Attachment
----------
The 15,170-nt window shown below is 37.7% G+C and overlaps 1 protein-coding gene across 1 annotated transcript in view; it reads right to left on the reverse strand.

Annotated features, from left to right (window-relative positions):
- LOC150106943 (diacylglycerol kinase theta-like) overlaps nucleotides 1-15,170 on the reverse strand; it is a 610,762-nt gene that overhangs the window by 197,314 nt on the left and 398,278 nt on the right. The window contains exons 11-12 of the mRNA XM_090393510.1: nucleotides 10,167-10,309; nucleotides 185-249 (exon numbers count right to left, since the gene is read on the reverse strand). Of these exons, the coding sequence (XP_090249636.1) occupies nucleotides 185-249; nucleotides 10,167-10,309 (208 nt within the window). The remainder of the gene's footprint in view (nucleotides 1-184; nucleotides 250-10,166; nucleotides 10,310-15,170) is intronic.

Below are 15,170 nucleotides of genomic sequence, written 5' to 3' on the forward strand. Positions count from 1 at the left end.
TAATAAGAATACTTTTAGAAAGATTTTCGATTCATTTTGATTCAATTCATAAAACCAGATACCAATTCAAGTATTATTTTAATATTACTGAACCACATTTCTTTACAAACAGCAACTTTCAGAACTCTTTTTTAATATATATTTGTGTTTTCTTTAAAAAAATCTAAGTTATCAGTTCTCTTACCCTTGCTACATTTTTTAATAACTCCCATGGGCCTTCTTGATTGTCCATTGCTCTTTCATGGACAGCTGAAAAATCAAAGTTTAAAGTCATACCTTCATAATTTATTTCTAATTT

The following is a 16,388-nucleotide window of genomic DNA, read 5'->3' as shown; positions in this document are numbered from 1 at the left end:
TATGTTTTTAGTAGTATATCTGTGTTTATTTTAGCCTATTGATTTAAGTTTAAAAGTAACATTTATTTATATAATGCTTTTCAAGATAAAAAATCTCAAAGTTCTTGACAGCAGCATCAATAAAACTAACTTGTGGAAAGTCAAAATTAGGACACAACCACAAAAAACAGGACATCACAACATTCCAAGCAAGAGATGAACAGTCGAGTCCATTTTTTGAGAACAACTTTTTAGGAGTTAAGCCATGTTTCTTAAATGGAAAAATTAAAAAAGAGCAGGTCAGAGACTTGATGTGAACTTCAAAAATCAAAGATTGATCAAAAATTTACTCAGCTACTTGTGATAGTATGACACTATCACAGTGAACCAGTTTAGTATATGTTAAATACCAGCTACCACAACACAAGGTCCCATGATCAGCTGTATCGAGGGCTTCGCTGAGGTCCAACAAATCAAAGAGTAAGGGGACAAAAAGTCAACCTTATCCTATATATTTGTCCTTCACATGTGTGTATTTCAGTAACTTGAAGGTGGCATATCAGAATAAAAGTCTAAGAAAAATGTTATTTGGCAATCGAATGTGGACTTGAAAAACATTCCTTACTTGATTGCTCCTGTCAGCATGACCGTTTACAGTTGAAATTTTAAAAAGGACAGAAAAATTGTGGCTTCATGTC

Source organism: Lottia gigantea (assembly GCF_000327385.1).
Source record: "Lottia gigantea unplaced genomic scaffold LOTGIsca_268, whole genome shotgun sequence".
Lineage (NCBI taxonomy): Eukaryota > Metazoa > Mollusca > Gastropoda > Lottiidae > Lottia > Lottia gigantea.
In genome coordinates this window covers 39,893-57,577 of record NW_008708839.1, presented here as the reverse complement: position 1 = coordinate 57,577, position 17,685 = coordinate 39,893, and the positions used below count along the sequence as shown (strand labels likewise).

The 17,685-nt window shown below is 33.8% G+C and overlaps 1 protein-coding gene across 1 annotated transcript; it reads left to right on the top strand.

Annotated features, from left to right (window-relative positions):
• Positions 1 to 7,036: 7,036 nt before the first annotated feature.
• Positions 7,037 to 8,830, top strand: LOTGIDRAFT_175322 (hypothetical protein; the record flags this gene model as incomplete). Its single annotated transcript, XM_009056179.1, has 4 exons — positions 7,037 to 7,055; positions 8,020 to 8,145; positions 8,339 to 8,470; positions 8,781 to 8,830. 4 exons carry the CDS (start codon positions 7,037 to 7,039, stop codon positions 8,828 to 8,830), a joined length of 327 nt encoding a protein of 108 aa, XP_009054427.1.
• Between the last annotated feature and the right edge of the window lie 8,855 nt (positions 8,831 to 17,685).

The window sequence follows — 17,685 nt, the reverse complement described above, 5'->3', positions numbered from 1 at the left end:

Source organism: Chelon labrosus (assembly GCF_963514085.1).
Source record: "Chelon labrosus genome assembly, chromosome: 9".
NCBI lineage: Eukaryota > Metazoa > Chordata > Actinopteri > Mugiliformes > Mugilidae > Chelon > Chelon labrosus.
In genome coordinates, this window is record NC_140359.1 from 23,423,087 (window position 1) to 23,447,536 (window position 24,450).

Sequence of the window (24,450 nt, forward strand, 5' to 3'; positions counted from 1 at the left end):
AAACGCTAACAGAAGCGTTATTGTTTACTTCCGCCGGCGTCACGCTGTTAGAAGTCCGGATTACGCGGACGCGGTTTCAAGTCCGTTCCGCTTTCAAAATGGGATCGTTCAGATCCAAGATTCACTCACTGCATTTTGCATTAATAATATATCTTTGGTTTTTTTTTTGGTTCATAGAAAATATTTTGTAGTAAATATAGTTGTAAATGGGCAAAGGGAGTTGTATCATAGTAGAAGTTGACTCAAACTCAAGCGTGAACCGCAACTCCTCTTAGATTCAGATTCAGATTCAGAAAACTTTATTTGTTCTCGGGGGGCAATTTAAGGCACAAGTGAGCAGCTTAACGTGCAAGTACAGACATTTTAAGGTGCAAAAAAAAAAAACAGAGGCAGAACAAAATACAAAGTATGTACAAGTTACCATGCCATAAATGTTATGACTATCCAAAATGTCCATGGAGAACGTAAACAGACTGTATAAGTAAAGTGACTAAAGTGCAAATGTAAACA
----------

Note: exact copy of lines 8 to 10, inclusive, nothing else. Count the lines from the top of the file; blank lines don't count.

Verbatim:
Source organism: Lottia gigantea (assembly GCF_000327385.1).
Source record: "Lottia gigantea unplaced genomic scaffold LOTGIsca_268, whole genome shotgun sequence".
Lineage (NCBI taxonomy): Eukaryota > Metazoa > Mollusca > Gastropoda > Lottiidae > Lottia > Lottia gigantea.